Tagging a trophy Alaskan black bear in spring is a stalk on the beach. By David Draper
Hunting by boat, the author makes a hairy landing and an unexpectedly tough stalk to tag a big Alaska black bear
“GET OUT.” That’s the only thing Brandon Hart says as the nose of the rubber Zodiac slams against the face of a boulder the size of a pole barn. Before I can protest, he cuts me off. “Get the #$%& out!” I sling the rifle over my shoulder, wait for an incoming wave to lift the bouncing boat higher, and jump. Somehow my fingernails find purchase on the sea-battered stone and with some scrambling, I manage to save myself from a swim in the Gulf of Alaska.
To be fair, Hart put the boat right where I’d asked him to, just around the point from a big black bear that is right now snuffling through the detritus of a high-tide line on the rock-strewn beach. But here, straddling the boulder with the crashing surf on one side and a Brobdingnagian blowdown on the other, I am stuck.
BEARS BY BOAT
I’d spotted the bear from the deck of the Sundy, anchored less than 1,000 yards away off the southwest coast of the Kenai Peninsula. The 50-foot Delta Marine is the base of operations for the week, serving as both mobile hunting cabin and glassing platform. My friends and I have spent hours scanning the shore, as well as the mountains that rise almost vertically from the waterline. The plan is simple: Whoever spots a bear gets to go stalk it—while an audience of his hunting buddies watches from the boat.
Black bears offer one of Alaska’s most attainable D.I.Y. hunts, but getting into the backcountry typically means hiring a bushplane pilot or a boat captain. Per the state’s regulations, they are to serve solely as transporters, not outfitters or guides, and their only job is getting you safely into and out of the bush. Capt. Al Henderson and first mate Brandon Hart (ninilchik.com) keep the Sundy afloat and shuttle us to and from shore. But everything else, from spotting bears to packing out the meat and hide, is up to us.
Hunting shore-feeding bears from a boat may sound easy at first, but nothing is easy in Alaska. Most bruins don’t stay on the beach long, because those that do are the first to get shot. Among the dozens of bears we’ve glassed, and the few we’ve stalked, this is the first one that wouldn’t require a brutal, lungburning climb.
All of our previous attempts involved clambering up sheer slopes and bushwhacking through old-growth forest, sprawling alder thickets, and devil’s club covered in spines to be picked out of the skin weeks later as festering souvenirs. Each stalk took hours, during which time the target bear would vanish in the mountain scrub. Sometimes right in front of you, in easy gun range—a fact you’d learn back at the boat when your buds, who had a perfect view, would say, “Why didn’t you shoot that bear? It was right in front of you!”
STALK ON THE BEACH
Finally, here is a bear in the open. But I don’t know how I’ll get close enough for a shot. From the deck of the Sundy, the stalk appeared doable, but from here, atop the boulder and staring into a wall of tangled branches, it doesn’t look good. If I could turn back, I might, but Hart is already buzzing away in the Zodiac. So, I drop off the back side of the boulder and plunge into the maze.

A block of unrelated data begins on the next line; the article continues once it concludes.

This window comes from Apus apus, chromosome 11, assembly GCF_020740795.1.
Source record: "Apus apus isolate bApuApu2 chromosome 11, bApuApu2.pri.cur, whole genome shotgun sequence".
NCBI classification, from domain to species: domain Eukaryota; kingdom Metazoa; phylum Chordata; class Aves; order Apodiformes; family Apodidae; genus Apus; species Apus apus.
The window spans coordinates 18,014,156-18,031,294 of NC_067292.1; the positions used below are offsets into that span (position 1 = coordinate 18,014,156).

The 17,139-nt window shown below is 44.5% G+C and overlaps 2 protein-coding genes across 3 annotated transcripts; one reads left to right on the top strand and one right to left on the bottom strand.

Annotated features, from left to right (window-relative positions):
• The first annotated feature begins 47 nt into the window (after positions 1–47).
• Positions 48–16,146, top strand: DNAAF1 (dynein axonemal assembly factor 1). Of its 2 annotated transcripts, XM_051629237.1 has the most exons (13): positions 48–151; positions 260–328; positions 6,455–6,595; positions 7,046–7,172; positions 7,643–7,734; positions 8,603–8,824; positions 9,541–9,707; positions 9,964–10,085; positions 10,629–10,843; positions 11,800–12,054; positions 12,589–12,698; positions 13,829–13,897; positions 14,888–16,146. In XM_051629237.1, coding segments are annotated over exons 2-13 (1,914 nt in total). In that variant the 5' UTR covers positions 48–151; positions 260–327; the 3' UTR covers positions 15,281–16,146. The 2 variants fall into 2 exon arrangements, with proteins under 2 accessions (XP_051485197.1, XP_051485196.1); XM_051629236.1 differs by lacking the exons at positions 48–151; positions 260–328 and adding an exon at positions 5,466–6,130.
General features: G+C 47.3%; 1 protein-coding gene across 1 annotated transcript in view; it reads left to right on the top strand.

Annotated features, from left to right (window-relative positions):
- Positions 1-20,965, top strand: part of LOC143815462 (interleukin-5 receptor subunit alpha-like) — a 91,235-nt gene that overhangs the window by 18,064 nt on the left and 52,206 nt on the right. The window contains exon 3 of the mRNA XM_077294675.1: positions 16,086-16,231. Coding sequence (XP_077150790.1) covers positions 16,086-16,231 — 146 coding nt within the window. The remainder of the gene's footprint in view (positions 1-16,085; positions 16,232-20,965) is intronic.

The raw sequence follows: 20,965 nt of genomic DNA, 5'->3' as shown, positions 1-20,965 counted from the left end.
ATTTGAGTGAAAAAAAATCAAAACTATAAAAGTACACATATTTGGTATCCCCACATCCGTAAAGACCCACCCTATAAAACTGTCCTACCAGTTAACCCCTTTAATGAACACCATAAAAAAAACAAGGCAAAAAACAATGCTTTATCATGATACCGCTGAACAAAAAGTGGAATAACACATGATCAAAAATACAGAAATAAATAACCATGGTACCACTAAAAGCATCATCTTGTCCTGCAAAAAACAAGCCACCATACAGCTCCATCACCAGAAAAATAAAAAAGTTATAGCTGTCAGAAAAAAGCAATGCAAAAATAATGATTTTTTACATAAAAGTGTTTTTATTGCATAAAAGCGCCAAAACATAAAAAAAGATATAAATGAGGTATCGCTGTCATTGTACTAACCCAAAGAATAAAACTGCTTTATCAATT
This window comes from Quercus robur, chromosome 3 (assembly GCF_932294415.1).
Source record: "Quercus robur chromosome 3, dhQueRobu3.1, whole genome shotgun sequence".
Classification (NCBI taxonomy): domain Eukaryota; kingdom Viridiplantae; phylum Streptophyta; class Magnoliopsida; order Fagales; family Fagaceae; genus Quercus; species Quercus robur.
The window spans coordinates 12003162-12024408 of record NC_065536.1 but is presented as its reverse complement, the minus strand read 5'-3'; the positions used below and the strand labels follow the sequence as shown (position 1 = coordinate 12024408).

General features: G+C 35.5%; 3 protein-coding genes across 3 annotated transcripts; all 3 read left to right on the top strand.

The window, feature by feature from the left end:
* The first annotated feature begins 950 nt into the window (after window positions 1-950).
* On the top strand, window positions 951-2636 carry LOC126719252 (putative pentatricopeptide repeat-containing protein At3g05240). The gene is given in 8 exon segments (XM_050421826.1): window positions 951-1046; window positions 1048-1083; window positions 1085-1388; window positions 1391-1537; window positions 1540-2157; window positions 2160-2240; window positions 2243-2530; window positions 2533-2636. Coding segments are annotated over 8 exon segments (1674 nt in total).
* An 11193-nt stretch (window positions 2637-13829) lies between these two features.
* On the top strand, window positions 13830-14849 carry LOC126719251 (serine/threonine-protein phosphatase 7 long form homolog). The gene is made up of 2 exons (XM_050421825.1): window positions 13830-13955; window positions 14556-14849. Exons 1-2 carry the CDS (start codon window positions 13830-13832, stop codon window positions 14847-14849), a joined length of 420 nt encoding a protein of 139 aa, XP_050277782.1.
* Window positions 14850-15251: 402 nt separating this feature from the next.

Between me and the bear stretches a swath of centuries-old timber leveled by a massive landslide. Oversize root balls, tree trunks, and branches lie strewn like a giant’s game of pick-up sticks. As I penetrate the web, the world turns eerily quiet, the dense cover muffling even the sound of the nearby ocean. This place is the definition of bear woods, and I expect at any minute to come face to face with one.
At last I emerge into the sunlight, above the bear, which is still on the open beach, nosing the kelp and seaweed. A steep bank of churned-up limbs and rocks that was the leading edge of the landslide prevents any shot, so I scramble down the mound on my butt in a barely controlled slide until I hit the beach, less than 200 yards from the bear.
The wind is perfect, blowing along the coastline into my face. I take a knee to settle my heavy breathing and set up for a good shot. There’s no way the bear can see or smell me, but what I don’t account for is that sixth sense all bears seem to possess. Before I can catch my breath, the bruin lifts its head and, without a glance my way, lopes toward the dark woods.
I jam the rifle onto the only rest available, a sapling barely stout enough to support the barrel’s weight. The wind, and my heaving lungs, cause the crosshairs to waver on the black fur of the bear’s shoulder. I hold a little high and forward where a hit will anchor the animal. I have no desire to spend the failing light fighting through the timber, waiting for the charge of a wounded bruin. The crosshairs settle, the rifle cracks, and the bear drops. I could swear I hear a cheer from the Sundy rise over the waves crashing onto the rocky beach.
A big male black bear strolls along the water’s edge.
A print pressed into gravelly beach soil reveals the front pad of a heavy bruin.